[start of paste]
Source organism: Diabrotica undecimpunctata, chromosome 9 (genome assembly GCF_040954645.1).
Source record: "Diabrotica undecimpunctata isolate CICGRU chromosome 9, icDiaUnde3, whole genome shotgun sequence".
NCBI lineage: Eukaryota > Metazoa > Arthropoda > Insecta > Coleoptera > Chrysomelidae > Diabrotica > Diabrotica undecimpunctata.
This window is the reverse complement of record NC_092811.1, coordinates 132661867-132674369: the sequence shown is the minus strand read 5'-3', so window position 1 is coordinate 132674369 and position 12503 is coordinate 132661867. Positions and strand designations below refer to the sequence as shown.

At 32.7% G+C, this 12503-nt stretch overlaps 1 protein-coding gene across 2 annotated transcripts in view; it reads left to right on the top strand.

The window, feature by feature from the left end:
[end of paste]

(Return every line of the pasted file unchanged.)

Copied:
Source organism: Diabrotica undecimpunctata, chromosome 9 (genome assembly GCF_040954645.1).
Source record: "Diabrotica undecimpunctata isolate CICGRU chromosome 9, icDiaUnde3, whole genome shotgun sequence".
NCBI lineage: Eukaryota > Metazoa > Arthropoda > Insecta > Coleoptera > Chrysomelidae > Diabrotica > Diabrotica undecimpunctata.
This window is the reverse complement of record NC_092811.1, coordinates 132661867-132674369: the sequence shown is the minus strand read 5'-3', so window position 1 is coordinate 132674369 and position 12503 is coordinate 132661867. Positions and strand designations below refer to the sequence as shown.

At 32.7% G+C, this 12503-nt stretch overlaps 1 protein-coding gene across 2 annotated transcripts in view; it reads left to right on the top strand.

The window, feature by feature from the left end: